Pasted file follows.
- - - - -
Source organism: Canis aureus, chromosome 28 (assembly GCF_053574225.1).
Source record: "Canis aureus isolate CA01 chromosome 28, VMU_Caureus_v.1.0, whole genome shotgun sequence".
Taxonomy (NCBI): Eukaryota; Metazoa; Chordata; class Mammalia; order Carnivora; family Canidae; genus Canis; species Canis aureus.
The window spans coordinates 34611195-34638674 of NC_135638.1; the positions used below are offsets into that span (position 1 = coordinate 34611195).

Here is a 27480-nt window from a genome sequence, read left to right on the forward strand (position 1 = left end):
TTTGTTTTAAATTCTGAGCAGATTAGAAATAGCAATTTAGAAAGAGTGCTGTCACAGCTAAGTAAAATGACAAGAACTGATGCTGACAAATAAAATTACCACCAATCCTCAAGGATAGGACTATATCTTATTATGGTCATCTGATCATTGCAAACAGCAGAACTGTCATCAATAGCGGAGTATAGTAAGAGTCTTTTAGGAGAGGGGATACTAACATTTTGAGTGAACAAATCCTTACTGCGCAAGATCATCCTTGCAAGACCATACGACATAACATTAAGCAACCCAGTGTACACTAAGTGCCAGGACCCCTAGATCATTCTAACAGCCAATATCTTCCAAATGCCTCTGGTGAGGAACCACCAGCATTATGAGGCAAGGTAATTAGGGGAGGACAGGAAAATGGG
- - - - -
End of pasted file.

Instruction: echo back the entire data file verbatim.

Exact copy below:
Source organism: Canis aureus, chromosome 28 (assembly GCF_053574225.1).
Source record: "Canis aureus isolate CA01 chromosome 28, VMU_Caureus_v.1.0, whole genome shotgun sequence".
Taxonomy (NCBI): Eukaryota; Metazoa; Chordata; class Mammalia; order Carnivora; family Canidae; genus Canis; species Canis aureus.
The window spans coordinates 34611195-34638674 of NC_135638.1; the positions used below are offsets into that span (position 1 = coordinate 34611195).

Here is a 27480-nt window from a genome sequence, read left to right on the forward strand (position 1 = left end):
TTTGTTTTAAATTCTGAGCAGATTAGAAATAGCAATTTAGAAAGAGTGCTGTCACAGCTAAGTAAAATGACAAGAACTGATGCTGACAAATAAAATTACCACCAATCCTCAAGGATAGGACTATATCTTATTATGGTCATCTGATCATTGCAAACAGCAGAACTGTCATCAATAGCGGAGTATAGTAAGAGTCTTTTAGGAGAGGGGATACTAACATTTTGAGTGAACAAATCCTTACTGCGCAAGATCATCCTTGCAAGACCATACGACATAACATTAAGCAACCCAGTGTACACTAAGTGCCAGGACCCCTAGATCATTCTAACAGCCAATATCTTCCAAATGCCTCTGGTGAGGAACCACCAGCATTATGAGGCAAGGTAATTAGGGGAGGACAGGAAAATGGG